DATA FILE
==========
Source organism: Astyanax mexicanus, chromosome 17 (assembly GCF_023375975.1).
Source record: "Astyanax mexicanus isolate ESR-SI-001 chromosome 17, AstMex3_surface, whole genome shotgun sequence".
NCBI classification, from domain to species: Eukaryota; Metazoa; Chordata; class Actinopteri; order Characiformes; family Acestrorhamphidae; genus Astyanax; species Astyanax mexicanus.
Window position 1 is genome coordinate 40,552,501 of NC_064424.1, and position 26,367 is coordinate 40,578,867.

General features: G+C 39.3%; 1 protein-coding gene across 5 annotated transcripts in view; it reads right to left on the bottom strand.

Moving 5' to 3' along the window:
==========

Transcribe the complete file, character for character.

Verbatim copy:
Source organism: Astyanax mexicanus, chromosome 17 (assembly GCF_023375975.1).
Source record: "Astyanax mexicanus isolate ESR-SI-001 chromosome 17, AstMex3_surface, whole genome shotgun sequence".
NCBI classification, from domain to species: Eukaryota; Metazoa; Chordata; class Actinopteri; order Characiformes; family Acestrorhamphidae; genus Astyanax; species Astyanax mexicanus.
Window position 1 is genome coordinate 40,552,501 of NC_064424.1, and position 26,367 is coordinate 40,578,867.

General features: G+C 39.3%; 1 protein-coding gene across 5 annotated transcripts in view; it reads right to left on the bottom strand.

Moving 5' to 3' along the window: